Paul Cowan

Nomadic cattle rustler and inventor of the electric lasso

Clojure - Idiomatic Refactor From Recursion

I’ve become addicted to solving programming challenges that you might find at hackerrank or 4clojure. I spend most of my day job in emberjs and as much as I find myself agreeing with reactjs's take on things, I simply don’t have the energy or the will to learn another javascript framework. I also think it is bad to learn another way to do the same thing in your spare time. You need to push your brain into interesting and new avenues.

I’m using clojure to solve these programs and it is quite nice to not have to worry about persisting data or learning the latest du jour framework.

I have found myself using the same pattern over and over again when iterating a sequence that might decrease due to some condition and accumulating a value while doing this. Below was my bog standard way of doing this:

recursion.clj
1
2
3
4
5
6
7
(defn process [acc sticks]
  (let [smallest (apply min sticks)
        cuts (filter #(> % 0) (map #(- % smallest) sticks))]

    (if (empty? cuts)
      acc
      (process (conj acc (count cuts)) cuts))))

The above code reduces each item in the sequence by the smallest value and then filters out any values that are zero or less (lines 2 and 3). If there are any values left, the function recursively calls itself until the sequence is empty. On each call to the function, the count of remaining elements in the sequence is added to an accumulator argument acc.

I have been using this pattern for a while now but it did not seem to me to be idiomatic clojure. I did some research and the refactoring below is a huge improvement in terms of modularity, readibility and being more idiomatic:

iterate.clj
1
2
3
4
5
6
7
8
(defn cuts [sticks]
  (let [smallest (apply min sticks)]
    (filter pos? (map #(- % smallest) sticks))))

(defn process [sticks]
  (->> (iterate cuts sticks)
       (map count)         ;; count each sticks
       (take-while pos?))) ;; accumulate while counts are positive

The first step was to isolate in a new function the logic that performs the filtering on the sequence. I have created a cuts function on line 1. This improves the modularity.

The process function on line 5 uses the thread last macro. Both the thread macro -> and the thread last macro ->> make the code easier to read by allowing you to use an imperative style rather than nesting the calls. The thread last macro inserts the first argument that you pass to it as the last argument to each of the forms. Below are some simpler examples of the thread last macro that should illustrate how the argument fills in the last argument for each of the forms:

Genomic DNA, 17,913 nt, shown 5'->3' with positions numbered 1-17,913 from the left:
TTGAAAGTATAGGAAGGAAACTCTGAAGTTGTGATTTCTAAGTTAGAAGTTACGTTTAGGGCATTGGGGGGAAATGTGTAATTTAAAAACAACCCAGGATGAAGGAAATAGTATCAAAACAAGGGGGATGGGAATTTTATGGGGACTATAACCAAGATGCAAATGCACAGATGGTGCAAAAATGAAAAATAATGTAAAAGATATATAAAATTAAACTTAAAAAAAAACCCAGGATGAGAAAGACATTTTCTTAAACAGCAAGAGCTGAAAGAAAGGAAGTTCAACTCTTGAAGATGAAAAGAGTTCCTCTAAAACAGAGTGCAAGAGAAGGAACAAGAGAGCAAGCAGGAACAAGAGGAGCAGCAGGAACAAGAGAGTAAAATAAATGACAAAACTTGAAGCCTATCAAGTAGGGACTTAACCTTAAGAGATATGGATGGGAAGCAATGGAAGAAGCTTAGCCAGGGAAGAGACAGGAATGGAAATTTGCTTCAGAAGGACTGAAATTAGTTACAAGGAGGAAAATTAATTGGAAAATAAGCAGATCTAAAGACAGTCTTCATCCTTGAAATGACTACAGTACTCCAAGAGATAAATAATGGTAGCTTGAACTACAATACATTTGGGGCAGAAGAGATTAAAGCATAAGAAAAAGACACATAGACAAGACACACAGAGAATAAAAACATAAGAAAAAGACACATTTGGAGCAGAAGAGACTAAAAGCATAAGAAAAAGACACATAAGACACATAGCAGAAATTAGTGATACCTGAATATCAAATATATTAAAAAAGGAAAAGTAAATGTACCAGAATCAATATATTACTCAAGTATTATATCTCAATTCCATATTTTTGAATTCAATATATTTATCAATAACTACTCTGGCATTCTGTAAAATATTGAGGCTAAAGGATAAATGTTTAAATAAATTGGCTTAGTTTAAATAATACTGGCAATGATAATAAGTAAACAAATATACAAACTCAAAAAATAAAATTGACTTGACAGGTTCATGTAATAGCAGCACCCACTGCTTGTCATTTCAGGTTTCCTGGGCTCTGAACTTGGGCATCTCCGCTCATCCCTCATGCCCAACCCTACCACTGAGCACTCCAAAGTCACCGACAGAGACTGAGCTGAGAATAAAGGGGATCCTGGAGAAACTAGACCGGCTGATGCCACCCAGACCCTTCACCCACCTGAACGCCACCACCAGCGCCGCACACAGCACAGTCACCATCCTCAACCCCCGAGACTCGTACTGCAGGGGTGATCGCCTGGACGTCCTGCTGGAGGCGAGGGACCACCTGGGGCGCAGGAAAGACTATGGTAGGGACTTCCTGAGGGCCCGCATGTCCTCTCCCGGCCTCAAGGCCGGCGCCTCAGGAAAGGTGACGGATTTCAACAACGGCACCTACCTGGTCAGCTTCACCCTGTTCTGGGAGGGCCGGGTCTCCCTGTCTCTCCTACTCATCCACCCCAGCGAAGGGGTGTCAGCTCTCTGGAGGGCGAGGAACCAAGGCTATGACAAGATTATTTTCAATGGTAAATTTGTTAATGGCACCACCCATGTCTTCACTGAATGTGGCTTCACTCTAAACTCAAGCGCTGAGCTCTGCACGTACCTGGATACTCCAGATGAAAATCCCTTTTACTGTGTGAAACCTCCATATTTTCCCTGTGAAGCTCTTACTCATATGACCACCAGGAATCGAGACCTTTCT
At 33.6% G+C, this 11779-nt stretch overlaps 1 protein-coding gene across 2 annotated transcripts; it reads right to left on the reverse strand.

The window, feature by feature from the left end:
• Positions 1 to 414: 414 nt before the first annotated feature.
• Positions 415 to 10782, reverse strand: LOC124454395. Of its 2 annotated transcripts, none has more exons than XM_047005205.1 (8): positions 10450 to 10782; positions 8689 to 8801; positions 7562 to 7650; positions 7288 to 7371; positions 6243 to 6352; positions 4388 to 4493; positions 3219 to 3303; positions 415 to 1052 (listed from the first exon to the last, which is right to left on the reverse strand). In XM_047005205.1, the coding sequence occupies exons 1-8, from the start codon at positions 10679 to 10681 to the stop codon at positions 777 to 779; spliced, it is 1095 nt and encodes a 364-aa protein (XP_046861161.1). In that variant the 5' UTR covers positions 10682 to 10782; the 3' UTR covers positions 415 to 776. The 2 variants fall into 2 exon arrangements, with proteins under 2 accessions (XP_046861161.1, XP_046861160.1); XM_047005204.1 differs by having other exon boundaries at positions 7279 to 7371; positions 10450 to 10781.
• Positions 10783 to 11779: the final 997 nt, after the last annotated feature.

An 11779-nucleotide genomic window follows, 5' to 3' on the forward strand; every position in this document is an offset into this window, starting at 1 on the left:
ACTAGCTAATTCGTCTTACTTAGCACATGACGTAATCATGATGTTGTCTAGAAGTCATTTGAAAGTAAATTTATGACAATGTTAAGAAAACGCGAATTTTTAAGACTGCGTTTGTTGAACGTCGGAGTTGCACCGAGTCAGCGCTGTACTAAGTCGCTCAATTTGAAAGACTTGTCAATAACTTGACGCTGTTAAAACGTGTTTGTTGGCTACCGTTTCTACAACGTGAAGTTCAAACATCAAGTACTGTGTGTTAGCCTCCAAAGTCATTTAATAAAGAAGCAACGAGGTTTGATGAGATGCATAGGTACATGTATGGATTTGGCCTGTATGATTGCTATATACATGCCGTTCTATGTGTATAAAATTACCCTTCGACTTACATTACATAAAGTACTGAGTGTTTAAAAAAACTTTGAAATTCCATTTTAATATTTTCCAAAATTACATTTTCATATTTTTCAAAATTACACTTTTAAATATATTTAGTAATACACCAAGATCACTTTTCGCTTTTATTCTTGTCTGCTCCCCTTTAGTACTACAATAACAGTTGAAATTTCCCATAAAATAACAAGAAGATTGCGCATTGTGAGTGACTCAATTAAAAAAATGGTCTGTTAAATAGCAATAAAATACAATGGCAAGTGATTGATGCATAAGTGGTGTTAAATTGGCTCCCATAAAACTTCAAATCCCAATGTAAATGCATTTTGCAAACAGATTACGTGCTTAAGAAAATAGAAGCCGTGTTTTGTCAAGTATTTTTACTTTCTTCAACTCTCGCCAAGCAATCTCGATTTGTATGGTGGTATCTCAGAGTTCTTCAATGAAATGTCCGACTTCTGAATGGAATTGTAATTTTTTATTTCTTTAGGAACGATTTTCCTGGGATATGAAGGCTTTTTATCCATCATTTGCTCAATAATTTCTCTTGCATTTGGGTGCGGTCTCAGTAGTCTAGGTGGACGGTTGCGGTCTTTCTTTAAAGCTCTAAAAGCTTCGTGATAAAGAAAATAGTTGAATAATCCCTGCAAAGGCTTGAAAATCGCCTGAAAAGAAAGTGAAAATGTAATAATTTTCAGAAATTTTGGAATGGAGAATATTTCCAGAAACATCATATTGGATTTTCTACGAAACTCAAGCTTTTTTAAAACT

last.clj
1
2
3
4
5
6
7
8
9
10
(->> x
     f)
;; (f x)
(->> x
     f
     g)
;; (g (f x))
(->> x
     (f y))
;; (f y x)

If we return to our example, we can use macroexpand to expand out the macro to its nested reality:

macro.clj
1
2
3
4
(macroexpand '(->>
              (iterate cuts [1 2 3 4 3 3 2 1])
              (map count)
              (take-while pos?)))

Below is the output of the macroexpand call:

result.clj
1
(take-while pos? (map count (iterate cuts [1 2 3 4 3 3 2 1])))

The first argument in this case is supplied via the iterate function on line 6 that generates an infinite lazy sequence by taking two parameters, a function and a seed value. The seed value in this case is the vector [1 2 3 4 3 3 2 1] and this is initially passed to the cuts function. iterate will then infinitely call cuts passing in as an argument, the previous call to cuts.

map is used to apply a function to each item returned from the iterate form and we use count as the function to transform the result of each call to cuts. take-while is used to constrain the infinite nature of iterate and as soon as the pos? function returns false, the results are returned to the calling function. We use pos? to check whether there are are any elements that are not zero. take-while will also accumulate the count results and return them to the calling function instead of using an accumulator argument like I used in my original example.

I really like how this turned out and it is definitely more idiomatic clojure than my original version and I think this is a good barrier to get past in my journey into clojure.

Comments